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Misc #17199

open

id outputed by inspect and to_s output does not allow to find actual object_id and vice-versa

Added by Annih (Baptiste Courtois) 12 months ago. Updated 11 months ago.

Status:
Open
Priority:
Normal
Assignee:
-
[ruby-core:100200]

Description

Hello, here is my first ruby issue sorry in advance if it is incorrectly filled.

Issue

The value returned by #object_id is not aligned anymore with displayed info in #inspect and #to_s methods.

with ruby < 2.7

Object.new.tap { |o| p "#to_s=#{o.to_s}, #inspect=#{o.inspect}, #__id__=#{o.__id__}, shifted_id=#{(o.__id__ << 1).to_s(16)}" }
"#to_s=#<Object:0x0000000000d202a8>, #inspect=#<Object:0x0000000000d202a8>, #__id__=6881620, shifted_id=d202a8"

with ruby >= 2.7

 Object.new.tap { |o| p "#to_s=#{o.to_s}, #inspect=#{o.inspect}, #__id__=#{o.__id__}, shifted_id=#{(o.__id__ << 1).to
s(16)}" }
"#to_s=#<Object:0x0000555dc8640b88>, #inspect=#<Object:0x0000555dc8640b88>, #__id__=220, shifted_id=1b8"

Consequences

It makes harder:

  • to implement a clean override of the #inspect method. i.e. How to keep the same output without ability to compute to the same "object_id" value.
  • to debug the object using the inspect output. i.e. ObjectSpace._id2ref(id_from_inspect >> 1) used to work, now it doesn't (RangeError: <xXx> is not id value).

Suggestion

IMHO either:

  • the #to_s and #inspect documentation are obsolete The default [...] [shows|prints] [...] an encoding of the object id and the change could have been a bit more advertised
  • they should use the result of #object_id instead of displaying the object pointer address

Another solution could be to provide a method to get access to the address, but I'm not sure you want that.

P.S. While debugging my problem I found this ruby-forum thread where people dived a bit more than me into ruby's code.


Files

Updated by chrisseaton (Chris Seaton) 11 months ago

Additional context is that #object_id used to use the object's address, and is now a simple incrementing number, and #inspect still and has always used the object's address.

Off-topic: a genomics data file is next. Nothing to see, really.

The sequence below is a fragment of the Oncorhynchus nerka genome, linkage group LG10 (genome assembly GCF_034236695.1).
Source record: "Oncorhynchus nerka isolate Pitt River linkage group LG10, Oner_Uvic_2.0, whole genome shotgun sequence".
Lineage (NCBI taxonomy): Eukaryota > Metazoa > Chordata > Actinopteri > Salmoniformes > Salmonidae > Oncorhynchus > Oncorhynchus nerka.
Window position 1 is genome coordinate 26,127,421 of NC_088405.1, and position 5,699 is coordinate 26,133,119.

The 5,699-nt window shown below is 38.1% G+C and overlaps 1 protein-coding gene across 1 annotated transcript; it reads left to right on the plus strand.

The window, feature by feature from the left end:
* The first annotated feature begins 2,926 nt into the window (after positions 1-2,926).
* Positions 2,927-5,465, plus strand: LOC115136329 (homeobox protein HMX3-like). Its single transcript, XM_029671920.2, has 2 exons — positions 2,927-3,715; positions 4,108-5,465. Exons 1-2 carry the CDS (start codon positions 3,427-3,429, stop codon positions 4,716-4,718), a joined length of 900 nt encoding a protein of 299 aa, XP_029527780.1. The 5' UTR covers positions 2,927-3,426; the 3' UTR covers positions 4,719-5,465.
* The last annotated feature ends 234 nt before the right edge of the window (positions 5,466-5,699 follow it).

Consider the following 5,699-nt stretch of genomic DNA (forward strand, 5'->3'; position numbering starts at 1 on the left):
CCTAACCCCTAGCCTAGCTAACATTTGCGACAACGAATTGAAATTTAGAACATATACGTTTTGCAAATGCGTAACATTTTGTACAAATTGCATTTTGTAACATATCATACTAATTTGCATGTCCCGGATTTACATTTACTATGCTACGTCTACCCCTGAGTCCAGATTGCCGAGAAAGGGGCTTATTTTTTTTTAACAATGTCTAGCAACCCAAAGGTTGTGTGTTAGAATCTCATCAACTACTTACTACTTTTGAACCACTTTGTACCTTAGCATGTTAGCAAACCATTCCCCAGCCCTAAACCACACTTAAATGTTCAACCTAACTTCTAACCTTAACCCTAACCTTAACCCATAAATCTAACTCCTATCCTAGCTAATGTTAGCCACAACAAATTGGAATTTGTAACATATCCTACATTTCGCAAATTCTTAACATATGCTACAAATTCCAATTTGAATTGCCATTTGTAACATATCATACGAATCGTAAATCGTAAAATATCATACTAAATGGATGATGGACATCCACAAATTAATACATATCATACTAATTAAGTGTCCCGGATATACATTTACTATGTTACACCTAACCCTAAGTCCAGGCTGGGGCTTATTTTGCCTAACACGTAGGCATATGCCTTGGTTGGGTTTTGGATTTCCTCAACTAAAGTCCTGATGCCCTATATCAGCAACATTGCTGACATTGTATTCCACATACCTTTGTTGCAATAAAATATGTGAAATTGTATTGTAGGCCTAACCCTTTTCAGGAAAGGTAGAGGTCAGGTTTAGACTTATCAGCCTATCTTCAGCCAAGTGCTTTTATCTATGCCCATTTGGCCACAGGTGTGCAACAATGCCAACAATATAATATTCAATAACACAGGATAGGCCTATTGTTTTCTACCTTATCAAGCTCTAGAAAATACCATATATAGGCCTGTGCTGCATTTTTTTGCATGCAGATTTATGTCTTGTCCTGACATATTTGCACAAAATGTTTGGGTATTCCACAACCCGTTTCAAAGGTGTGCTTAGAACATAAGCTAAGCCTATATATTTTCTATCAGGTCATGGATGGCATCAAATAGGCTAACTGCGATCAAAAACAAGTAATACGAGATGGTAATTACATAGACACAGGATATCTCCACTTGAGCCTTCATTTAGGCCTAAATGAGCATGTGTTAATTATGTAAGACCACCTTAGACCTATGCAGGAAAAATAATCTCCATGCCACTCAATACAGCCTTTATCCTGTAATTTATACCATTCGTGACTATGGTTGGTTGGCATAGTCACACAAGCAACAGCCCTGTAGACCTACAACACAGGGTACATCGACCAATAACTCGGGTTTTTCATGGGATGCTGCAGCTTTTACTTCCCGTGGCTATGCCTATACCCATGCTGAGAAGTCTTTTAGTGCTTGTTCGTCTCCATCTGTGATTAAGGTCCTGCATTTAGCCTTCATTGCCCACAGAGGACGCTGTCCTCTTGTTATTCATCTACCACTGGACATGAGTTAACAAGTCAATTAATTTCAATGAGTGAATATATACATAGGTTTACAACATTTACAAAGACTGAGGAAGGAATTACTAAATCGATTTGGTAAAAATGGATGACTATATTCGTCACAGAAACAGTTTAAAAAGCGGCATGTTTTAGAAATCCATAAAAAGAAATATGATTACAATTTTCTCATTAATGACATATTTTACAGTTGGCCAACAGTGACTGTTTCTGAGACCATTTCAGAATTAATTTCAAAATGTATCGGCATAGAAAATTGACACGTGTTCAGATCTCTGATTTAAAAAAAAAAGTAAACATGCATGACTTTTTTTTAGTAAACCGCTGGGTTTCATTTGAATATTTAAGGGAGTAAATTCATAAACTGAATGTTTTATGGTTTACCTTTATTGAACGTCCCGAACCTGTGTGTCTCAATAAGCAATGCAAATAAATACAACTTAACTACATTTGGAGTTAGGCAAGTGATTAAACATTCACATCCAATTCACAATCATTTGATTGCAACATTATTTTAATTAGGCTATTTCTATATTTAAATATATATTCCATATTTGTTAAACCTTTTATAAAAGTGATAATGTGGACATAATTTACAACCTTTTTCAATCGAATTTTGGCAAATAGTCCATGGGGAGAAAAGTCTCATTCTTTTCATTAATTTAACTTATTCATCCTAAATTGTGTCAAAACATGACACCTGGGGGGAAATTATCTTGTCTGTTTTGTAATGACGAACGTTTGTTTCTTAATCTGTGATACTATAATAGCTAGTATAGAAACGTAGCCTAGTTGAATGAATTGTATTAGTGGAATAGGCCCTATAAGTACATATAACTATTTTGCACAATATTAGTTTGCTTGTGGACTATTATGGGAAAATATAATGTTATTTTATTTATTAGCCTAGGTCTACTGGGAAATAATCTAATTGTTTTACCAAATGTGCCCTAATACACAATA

I believe the documentation is correct though?

https://ruby-doc.org/core-2.7.2/Object.html#method-i-inspect

Note that an additional complicating issue is that Ruby objects may now move, so addresses are not stable, and so the result of #inspect is not stable. Two calls to #inspect on the same object can return different values non-deterministically. Is that what we want?

I think that #inspect should be changed to use #object_id.

Updated by jorel (Joel Johnson) 11 months ago

Similarly, the object_id and object addresses are potentially problematic when making use of ObjectSpace.trace_object_allocations_start and dumping the json data periodically in trying to match up the object over time if GC.compact has happened.

I think this highlights having object_id being a nice higher level concept for these use cases instead of relying on the address that is effectively an implementation detail.

Updated by Eregon (Benoit Daloze) 11 months ago

Agreed on showing the #object_id in #inspect seems better (and more useful for identifying a specific object).

Annih (Baptiste Courtois) wrote:

It makes harder:

  • to implement a clean override of the #inspect method. i.e. How to keep the same output without ability to compute to the same "object_id" value.

A simple way is "#{super[0...-1]} extra info>".
Trying to manually format the object_id is often not a good idea, notably because object_id can be negative (especially on 32-bit platforms).

Updated by nateberkopec (Nate Berkopec) 11 months ago

This looks like an oversight to me? I agree with Benoit - showing object_id everywhere we used to show address seems the best way forward.

Updated by tenderlovemaking (Aaron Patterson) 11 months ago

I think adding the object id to inspect is a good idea, though I think it should just have the object id, not object_id >> 1 (or any other permutation). I don't think adding the object id to heap dumps is a good idea though since we would have to generate an object id for every object in the heap.

I've attached a patch with the object id in inspect

Updated by tenderlovemaking (Aaron Patterson) 11 months ago

Another solution could be to provide a method to get access to the address, but I'm not sure you want that.

btw you can get the address of an object like this:

irb(main):001:0> require "fiddle"
=> true
irb(main):002:0> x = Object.new
=> #<Object:0x00007fee918e0148>
irb(main):003:0> Fiddle.dlwrap(x).to_s(16)
=> "7fee918e0148"
irb(main):004:0> 
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